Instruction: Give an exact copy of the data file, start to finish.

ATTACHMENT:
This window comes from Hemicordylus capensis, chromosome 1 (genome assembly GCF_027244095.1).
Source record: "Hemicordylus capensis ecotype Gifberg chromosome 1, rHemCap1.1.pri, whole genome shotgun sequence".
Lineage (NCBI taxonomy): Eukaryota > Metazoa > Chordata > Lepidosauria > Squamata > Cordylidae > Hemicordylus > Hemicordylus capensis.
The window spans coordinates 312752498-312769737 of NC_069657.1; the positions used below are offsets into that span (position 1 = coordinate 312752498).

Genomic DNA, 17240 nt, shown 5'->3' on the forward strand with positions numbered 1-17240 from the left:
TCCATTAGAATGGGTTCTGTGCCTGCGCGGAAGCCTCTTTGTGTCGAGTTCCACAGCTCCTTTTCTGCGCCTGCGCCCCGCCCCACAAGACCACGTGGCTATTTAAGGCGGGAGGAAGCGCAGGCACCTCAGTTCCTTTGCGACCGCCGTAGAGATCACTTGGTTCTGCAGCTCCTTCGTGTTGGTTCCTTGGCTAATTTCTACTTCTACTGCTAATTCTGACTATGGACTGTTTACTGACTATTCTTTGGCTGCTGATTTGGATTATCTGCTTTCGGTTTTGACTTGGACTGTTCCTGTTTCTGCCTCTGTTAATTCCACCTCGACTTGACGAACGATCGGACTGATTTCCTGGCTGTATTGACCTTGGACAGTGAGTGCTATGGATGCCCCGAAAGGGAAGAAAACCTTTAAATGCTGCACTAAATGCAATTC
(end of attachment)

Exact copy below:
This window comes from Hemicordylus capensis, chromosome 1 (genome assembly GCF_027244095.1).
Source record: "Hemicordylus capensis ecotype Gifberg chromosome 1, rHemCap1.1.pri, whole genome shotgun sequence".
Lineage (NCBI taxonomy): Eukaryota > Metazoa > Chordata > Lepidosauria > Squamata > Cordylidae > Hemicordylus > Hemicordylus capensis.
The window spans coordinates 312752498-312769737 of NC_069657.1; the positions used below are offsets into that span (position 1 = coordinate 312752498).

Genomic DNA, 17240 nt, shown 5'->3' on the forward strand with positions numbered 1-17240 from the left:
TCCATTAGAATGGGTTCTGTGCCTGCGCGGAAGCCTCTTTGTGTCGAGTTCCACAGCTCCTTTTCTGCGCCTGCGCCCCGCCCCACAAGACCACGTGGCTATTTAAGGCGGGAGGAAGCGCAGGCACCTCAGTTCCTTTGCGACCGCCGTAGAGATCACTTGGTTCTGCAGCTCCTTCGTGTTGGTTCCTTGGCTAATTTCTACTTCTACTGCTAATTCTGACTATGGACTGTTTACTGACTATTCTTTGGCTGCTGATTTGGATTATCTGCTTTCGGTTTTGACTTGGACTGTTCCTGTTTCTGCCTCTGTTAATTCCACCTCGACTTGACGAACGATCGGACTGATTTCCTGGCTGTATTGACCTTGGACAGTGAGTGCTATGGATGCCCCGAAAGGGAAGAAAACCTTTAAATGCTGCACTAAATGCAATTC